Lighting your stable

Monday 13th December, 2021

Black horse stood within corridor of stables

As the days grow shorter, lighting your stable will help you and your horse get through winter. Humans and horses alike need sufficient natural light. Cooler temperatures and limited sunshine can make anyone feel like hunkering down indoors – including horses. 

This may come as a shock to many, but horses can also experience the winter blues. You’re probably wondering what your equine friend may feel down about. But a simple change in living arrangements or daily schedule could impact a horse’s mood. The arrival of winter means that horses have less time to enjoy the normal things they love. Be it grazing, training, socialising with other horses, or even just enjoying the light and warmth from the sun.

Many of us may not have the budget to move somewhere sunny year-round. So, what’s the solution?  Lighting your stable, of course! Read on for some effective tips on keeping your stable bright and well-lit all year round.

How much light does a horse need?

Before we dive into stable lighting ideas and tips, it’s important to know how much light a horse actually needs. Experts suggest that horses should receive an average of 16 hours of continuous light every day with 8 hours of darkness. Sounds a bit like us humans.

This can be slightly harder to achieve during winter. However, keeping the lights on for an extra few hours whilst you’re working in the barn could make up for lost daylight.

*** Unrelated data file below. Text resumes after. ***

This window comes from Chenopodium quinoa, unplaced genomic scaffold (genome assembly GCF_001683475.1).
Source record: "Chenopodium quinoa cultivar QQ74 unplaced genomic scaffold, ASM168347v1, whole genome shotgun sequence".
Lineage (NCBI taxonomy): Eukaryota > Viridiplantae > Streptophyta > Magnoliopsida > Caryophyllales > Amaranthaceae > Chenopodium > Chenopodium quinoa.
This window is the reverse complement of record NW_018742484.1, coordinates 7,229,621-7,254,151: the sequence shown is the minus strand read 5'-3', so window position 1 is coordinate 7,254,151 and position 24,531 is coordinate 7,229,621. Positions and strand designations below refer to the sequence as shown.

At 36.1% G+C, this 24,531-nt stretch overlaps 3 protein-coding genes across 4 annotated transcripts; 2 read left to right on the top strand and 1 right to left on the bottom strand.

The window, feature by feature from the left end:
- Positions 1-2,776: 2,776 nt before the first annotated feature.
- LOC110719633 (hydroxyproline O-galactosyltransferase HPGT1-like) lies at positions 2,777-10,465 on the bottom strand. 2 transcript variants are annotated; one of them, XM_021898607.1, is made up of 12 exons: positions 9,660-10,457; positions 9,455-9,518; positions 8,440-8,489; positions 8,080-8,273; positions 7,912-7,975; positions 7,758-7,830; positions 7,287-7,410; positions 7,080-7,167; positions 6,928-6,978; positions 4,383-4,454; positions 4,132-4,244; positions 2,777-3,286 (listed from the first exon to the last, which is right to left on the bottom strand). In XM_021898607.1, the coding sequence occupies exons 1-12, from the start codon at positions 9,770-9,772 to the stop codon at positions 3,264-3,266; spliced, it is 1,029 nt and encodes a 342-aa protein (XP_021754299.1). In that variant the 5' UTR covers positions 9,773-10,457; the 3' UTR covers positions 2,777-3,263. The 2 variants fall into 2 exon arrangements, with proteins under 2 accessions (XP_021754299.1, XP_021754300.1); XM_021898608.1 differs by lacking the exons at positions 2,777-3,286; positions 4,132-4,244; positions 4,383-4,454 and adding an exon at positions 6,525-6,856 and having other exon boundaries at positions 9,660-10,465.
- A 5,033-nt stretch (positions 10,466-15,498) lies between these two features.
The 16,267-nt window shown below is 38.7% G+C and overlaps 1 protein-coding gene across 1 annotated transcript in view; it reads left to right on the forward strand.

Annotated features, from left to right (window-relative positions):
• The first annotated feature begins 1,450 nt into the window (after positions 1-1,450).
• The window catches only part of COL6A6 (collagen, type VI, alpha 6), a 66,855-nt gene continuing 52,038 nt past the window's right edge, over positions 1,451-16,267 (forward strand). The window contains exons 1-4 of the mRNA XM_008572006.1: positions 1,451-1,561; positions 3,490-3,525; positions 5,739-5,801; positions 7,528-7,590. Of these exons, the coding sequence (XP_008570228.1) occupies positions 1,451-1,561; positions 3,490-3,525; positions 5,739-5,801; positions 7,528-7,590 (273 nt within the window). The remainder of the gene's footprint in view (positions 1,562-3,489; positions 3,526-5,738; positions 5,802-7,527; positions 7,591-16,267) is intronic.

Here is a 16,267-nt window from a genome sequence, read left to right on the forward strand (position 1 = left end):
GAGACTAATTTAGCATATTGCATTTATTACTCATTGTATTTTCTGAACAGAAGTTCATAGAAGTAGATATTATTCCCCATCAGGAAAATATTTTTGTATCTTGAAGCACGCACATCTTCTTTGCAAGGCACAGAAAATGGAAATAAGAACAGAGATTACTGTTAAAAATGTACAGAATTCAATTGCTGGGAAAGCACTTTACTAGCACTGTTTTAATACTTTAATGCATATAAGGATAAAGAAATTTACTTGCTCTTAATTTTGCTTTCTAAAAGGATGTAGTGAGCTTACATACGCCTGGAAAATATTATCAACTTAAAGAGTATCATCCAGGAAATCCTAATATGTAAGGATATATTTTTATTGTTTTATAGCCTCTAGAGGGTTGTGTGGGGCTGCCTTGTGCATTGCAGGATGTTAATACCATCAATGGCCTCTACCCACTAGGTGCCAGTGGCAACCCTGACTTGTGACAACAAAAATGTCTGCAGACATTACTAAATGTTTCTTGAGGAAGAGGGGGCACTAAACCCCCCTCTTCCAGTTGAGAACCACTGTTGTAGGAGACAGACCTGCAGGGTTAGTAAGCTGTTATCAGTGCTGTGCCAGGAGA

Horse stable lighting

Choose the right lighting

Unsurprisingly, the first thing you’ll need to do when it comes to lighting your stable is to pick the right lighting fixtures. Remember, stable conditions can be pretty harsh compared to a cosy home. So, standard household lighting will not do. You need to choose something that will withstand the elements, as well as general wear and tear. With this in mind, it’s wise to opt for lighting fixtures that are agricultural or commercial grade. This will save you the headache of constantly replacing stable lights for horses.

Where possible, it’s best to avoid halogen and incandescent bulbs as they can generate a lot of heat and, in some cases, become a potential fire hazard. LED stable lights for horses are much more energy efficient and work well in both warmer and cooler temperatures. Not only are LED lights the more efficient option, but they are also the more cost effective choice.

If you don’t have electricity in your stable, don’t worry! There are plenty of solar powered stable lights out there that are just as effective and can be easily attached to the stable roof. Not to mention, solar stable lights are more environmentally friendly.

Safety proof lighting fixtures

While you may not be hanging a chandelier in your stable, it’s still important to make sure that all bulbs are secure. As long as lighting fixtures are fitted correctly and are out of reach, lighting your stable should be a walk in the paddock.